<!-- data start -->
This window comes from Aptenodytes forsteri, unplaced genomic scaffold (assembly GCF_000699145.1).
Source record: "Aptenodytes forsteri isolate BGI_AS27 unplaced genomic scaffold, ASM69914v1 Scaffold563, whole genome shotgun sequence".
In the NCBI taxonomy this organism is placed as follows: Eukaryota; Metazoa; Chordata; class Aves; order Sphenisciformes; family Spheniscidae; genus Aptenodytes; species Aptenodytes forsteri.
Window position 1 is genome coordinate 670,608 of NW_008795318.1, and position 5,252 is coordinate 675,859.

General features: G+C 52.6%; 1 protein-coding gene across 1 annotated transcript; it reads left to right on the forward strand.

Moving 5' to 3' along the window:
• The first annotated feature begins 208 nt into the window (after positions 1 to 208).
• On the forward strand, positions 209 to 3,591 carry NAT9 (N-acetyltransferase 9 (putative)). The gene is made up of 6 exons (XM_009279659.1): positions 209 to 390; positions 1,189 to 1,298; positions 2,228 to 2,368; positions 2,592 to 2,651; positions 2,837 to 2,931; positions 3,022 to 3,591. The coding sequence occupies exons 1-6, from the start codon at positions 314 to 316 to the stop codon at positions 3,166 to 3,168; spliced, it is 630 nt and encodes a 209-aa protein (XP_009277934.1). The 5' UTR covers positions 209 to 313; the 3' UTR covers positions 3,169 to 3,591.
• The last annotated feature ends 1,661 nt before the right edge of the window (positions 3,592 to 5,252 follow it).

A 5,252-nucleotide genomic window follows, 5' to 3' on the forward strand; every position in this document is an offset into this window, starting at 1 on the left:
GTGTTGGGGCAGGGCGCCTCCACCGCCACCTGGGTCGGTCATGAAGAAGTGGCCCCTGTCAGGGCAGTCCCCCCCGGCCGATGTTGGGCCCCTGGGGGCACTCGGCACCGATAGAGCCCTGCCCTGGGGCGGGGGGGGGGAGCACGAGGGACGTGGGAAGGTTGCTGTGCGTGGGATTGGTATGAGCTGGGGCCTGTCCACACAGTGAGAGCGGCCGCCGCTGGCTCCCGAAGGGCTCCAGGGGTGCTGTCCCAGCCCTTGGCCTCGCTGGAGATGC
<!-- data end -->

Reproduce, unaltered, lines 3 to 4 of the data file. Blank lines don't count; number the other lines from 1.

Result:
In the NCBI taxonomy this organism is placed as follows: Eukaryota; Metazoa; Chordata; class Aves; order Sphenisciformes; family Spheniscidae; genus Aptenodytes; species Aptenodytes forsteri.
Window position 1 is genome coordinate 670,608 of NW_008795318.1, and position 5,252 is coordinate 675,859.